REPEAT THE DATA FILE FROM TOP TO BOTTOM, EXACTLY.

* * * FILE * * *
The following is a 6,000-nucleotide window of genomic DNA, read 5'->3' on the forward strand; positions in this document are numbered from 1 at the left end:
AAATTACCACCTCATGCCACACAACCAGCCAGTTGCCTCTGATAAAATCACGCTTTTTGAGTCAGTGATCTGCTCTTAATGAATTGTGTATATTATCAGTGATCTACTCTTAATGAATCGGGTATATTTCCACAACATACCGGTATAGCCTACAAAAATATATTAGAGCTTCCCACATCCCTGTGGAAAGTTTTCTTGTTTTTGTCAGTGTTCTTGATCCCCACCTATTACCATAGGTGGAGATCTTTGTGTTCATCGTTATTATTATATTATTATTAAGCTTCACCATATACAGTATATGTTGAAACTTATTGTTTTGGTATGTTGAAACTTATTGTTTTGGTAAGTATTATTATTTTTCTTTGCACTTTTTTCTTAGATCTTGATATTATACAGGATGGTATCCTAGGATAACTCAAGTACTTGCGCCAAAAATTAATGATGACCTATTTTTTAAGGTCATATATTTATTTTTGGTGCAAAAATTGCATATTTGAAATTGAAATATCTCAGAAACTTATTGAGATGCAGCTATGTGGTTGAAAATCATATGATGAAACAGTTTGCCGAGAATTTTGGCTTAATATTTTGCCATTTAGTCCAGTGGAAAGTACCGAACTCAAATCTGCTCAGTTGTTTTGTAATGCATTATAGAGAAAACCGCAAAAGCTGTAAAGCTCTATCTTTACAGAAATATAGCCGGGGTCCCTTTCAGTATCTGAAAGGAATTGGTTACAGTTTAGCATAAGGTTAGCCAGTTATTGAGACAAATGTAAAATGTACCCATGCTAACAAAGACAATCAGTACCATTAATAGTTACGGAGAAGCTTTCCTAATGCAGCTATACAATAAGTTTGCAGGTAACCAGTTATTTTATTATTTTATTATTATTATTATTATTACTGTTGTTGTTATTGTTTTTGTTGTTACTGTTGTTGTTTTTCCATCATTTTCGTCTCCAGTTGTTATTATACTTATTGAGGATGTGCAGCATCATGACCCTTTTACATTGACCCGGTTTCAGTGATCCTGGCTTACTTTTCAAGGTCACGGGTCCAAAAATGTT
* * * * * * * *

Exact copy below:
The following is a 6,000-nucleotide window of genomic DNA, read 5'->3' on the forward strand; positions in this document are numbered from 1 at the left end:
AAATTACCACCTCATGCCACACAACCAGCCAGTTGCCTCTGATAAAATCACGCTTTTTGAGTCAGTGATCTGCTCTTAATGAATTGTGTATATTATCAGTGATCTACTCTTAATGAATCGGGTATATTTCCACAACATACCGGTATAGCCTACAAAAATATATTAGAGCTTCCCACATCCCTGTGGAAAGTTTTCTTGTTTTTGTCAGTGTTCTTGATCCCCACCTATTACCATAGGTGGAGATCTTTGTGTTCATCGTTATTATTATATTATTATTAAGCTTCACCATATACAGTATATGTTGAAACTTATTGTTTTGGTATGTTGAAACTTATTGTTTTGGTAAGTATTATTATTTTTCTTTGCACTTTTTTCTTAGATCTTGATATTATACAGGATGGTATCCTAGGATAACTCAAGTACTTGCGCCAAAAATTAATGATGACCTATTTTTTAAGGTCATATATTTATTTTTGGTGCAAAAATTGCATATTTGAAATTGAAATATCTCAGAAACTTATTGAGATGCAGCTATGTGGTTGAAAATCATATGATGAAACAGTTTGCCGAGAATTTTGGCTTAATATTTTGCCATTTAGTCCAGTGGAAAGTACCGAACTCAAATCTGCTCAGTTGTTTTGTAATGCATTATAGAGAAAACCGCAAAAGCTGTAAAGCTCTATCTTTACAGAAATATAGCCGGGGTCCCTTTCAGTATCTGAAAGGAATTGGTTACAGTTTAGCATAAGGTTAGCCAGTTATTGAGACAAATGTAAAATGTACCCATGCTAACAAAGACAATCAGTACCATTAATAGTTACGGAGAAGCTTTCCTAATGCAGCTATACAATAAGTTTGCAGGTAACCAGTTATTTTATTATTTTATTATTATTATTATTATTACTGTTGTTGTTATTGTTTTTGTTGTTACTGTTGTTGTTTTTCCATCATTTTCGTCTCCAGTTGTTATTATACTTATTGAGGATGTGCAGCATCATGACCCTTTTACATTGACCCGGTTTCAGTGATCCTGGCTTACTTTTCAAGGTCACGGGTCCAAAAATGTT